PIERRE, S.D. – North Dakota students may or may not learn about the first 100 years of America’s history.

Important topics like the Declaration of Independence, the Revolutionary War and the framing of the U.S. Constitution may simply be ignored by teachers under new history standards approved by the state’s board of education last Monday, the Argus Leader reports.

Current standards do not allow history teachers to delve into topics before the Civil War, so the new standards open up the door but don’t require teachers to cover early American history, as many would have preferred. The recently adopted history standards are set to take effect in 2016-17 school year and whittle the current standards from 117 pages to 44.

“Our current history standards do not even give an option as to whether it’s comprehensive or modern,” board president Don Kirkegaard told the news site. “It’s strictly modern.”

The board decision concludes a yearlong public hearing process plagued by parental protests over the history question as well as opposition to Common Core social studies and science standards.

earlyhistoryAs part of that process, numerous history processors from virtually all of the state’s large universities sent a letter to the school board explaining why they believe that not requiring students to learn early American history will be a serious problem, both for higher education and the state in general.

“Incoming freshmen arrive unprepared for history because they aren’t learning early American history at the high school level, according to the letter, which was signed by instructors from (Dakota State University,) University of South Dakota, South Dakota State University, Northern State University, Augustana College, Presentation College, the University of Sioux Falls and Black Hills State University,” the Argus Leader reports.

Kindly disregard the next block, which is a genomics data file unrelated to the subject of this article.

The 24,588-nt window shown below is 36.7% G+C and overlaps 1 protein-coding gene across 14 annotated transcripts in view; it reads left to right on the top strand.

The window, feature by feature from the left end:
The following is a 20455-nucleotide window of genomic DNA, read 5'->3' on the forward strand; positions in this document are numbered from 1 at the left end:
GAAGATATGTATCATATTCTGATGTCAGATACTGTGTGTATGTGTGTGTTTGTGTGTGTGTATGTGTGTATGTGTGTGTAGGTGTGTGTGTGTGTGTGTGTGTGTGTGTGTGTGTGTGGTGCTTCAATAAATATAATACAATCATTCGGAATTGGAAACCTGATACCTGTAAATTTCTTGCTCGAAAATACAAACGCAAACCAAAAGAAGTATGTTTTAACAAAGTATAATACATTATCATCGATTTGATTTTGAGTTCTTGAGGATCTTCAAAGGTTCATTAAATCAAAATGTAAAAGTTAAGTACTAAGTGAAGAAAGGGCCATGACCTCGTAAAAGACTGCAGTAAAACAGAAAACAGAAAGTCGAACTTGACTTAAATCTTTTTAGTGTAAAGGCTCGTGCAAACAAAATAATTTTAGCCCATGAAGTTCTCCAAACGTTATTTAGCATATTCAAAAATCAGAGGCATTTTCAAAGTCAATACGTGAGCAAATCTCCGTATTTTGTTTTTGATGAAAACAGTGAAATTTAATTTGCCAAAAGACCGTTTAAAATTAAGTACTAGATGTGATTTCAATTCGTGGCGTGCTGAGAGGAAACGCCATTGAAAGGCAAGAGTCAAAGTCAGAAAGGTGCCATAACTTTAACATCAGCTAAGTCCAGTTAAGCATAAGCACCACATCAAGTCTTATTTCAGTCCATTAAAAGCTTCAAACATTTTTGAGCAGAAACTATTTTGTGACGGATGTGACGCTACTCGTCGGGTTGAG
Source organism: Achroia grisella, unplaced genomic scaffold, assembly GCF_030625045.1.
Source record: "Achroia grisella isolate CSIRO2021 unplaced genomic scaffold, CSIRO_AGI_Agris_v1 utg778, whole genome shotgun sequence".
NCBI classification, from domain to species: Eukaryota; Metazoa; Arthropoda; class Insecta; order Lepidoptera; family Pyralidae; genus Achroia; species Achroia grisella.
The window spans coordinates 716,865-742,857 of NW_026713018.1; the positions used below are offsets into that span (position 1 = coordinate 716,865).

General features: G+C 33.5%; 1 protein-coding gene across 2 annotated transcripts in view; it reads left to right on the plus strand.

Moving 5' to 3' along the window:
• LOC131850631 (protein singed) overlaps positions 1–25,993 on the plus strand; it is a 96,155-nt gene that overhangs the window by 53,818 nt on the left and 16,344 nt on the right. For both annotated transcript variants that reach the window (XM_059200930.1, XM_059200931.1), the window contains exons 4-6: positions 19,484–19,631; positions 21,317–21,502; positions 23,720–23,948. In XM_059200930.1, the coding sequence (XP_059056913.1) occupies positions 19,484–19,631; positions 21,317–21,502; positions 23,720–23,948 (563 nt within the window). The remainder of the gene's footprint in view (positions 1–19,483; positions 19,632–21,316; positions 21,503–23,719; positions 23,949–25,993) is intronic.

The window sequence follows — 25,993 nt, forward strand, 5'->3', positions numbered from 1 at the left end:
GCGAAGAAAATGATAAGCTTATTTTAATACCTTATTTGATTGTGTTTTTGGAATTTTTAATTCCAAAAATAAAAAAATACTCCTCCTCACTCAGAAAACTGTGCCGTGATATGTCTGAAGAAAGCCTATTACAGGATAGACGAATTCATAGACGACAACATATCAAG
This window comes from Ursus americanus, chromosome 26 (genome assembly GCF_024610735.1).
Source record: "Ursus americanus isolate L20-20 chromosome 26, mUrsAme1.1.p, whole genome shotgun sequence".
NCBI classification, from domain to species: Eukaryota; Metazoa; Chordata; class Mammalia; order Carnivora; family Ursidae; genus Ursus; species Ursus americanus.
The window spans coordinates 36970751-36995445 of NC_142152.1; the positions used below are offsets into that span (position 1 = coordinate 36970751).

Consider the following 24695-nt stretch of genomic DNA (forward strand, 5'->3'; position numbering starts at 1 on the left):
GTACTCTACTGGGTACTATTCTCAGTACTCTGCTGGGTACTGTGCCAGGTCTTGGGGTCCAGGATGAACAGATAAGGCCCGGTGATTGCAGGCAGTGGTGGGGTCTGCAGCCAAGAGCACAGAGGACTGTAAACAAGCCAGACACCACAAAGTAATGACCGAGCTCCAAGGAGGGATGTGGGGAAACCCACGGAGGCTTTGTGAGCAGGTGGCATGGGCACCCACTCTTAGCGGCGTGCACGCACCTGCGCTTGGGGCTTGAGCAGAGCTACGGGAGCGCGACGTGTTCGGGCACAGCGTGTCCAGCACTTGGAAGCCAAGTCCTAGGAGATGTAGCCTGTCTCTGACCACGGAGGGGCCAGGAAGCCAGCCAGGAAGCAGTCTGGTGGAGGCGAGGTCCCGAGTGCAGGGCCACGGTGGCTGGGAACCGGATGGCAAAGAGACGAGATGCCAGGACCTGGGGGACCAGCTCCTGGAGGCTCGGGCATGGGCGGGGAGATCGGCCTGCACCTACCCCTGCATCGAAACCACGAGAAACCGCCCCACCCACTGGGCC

“And the problem isn’t just a matter of college freshmen being ready to discuss Thomas Paine at a university level. A sound understanding of history and civics can help them when they’re in the voting booth, watching the news and making life decisions,” according to Dakota State University dean Ben Jones.

“It’s disabling their citizenship,” he said.

Harrisburg School District Secondary Curriculum Director Michael Amolins seems to agree.

“I think progress helps our students prepare for the 21st Century. So rather than just having them memorize a list of historical events on a time line, we’re trying to get them to use that information in context so that when they’re looking at current events they can make good informed decisions as citizens and voters,” he told KSFY.

Augustana history professor Michael Mullin told the site “history really isn’t about yesterday.

“History is really about understanding today. And I think they forgot that,” he said of the decision to make early American history optional. “They just want to think about today but without a context.”

The Argus Leader’s editorial board also chastised state board members for their vote, and urged them to “step back and take another look at this.”

From the news site’s Saturday editorial:

Ben Jones, dean and associate professor of history at Dakota State University, has said he and his colleagues are “astounded by the level of ignorance” of U.S. history that they see in freshmen.

But there are other important reasons to teach high school students about our nation’s early history.

Constitutional topics are common in today’s political debate and students without a solid understanding and who do not have the appropriate level of context for these discussions are at a disadvantage. As citizens, we need to understand our rights and duties as well as appreciate how they came to be.

The Constitution is referenced in nearly every important election campaign. The separation of church and state, religious and press freedoms, the 2nd Amendment and gun rights are all popular political topics of our time. But without an understanding and appreciation of the early debates on these matters, young citizens are not able to accurately assess Constitutional protections and threats. Rhetoric and misinformation can easily fill the void.

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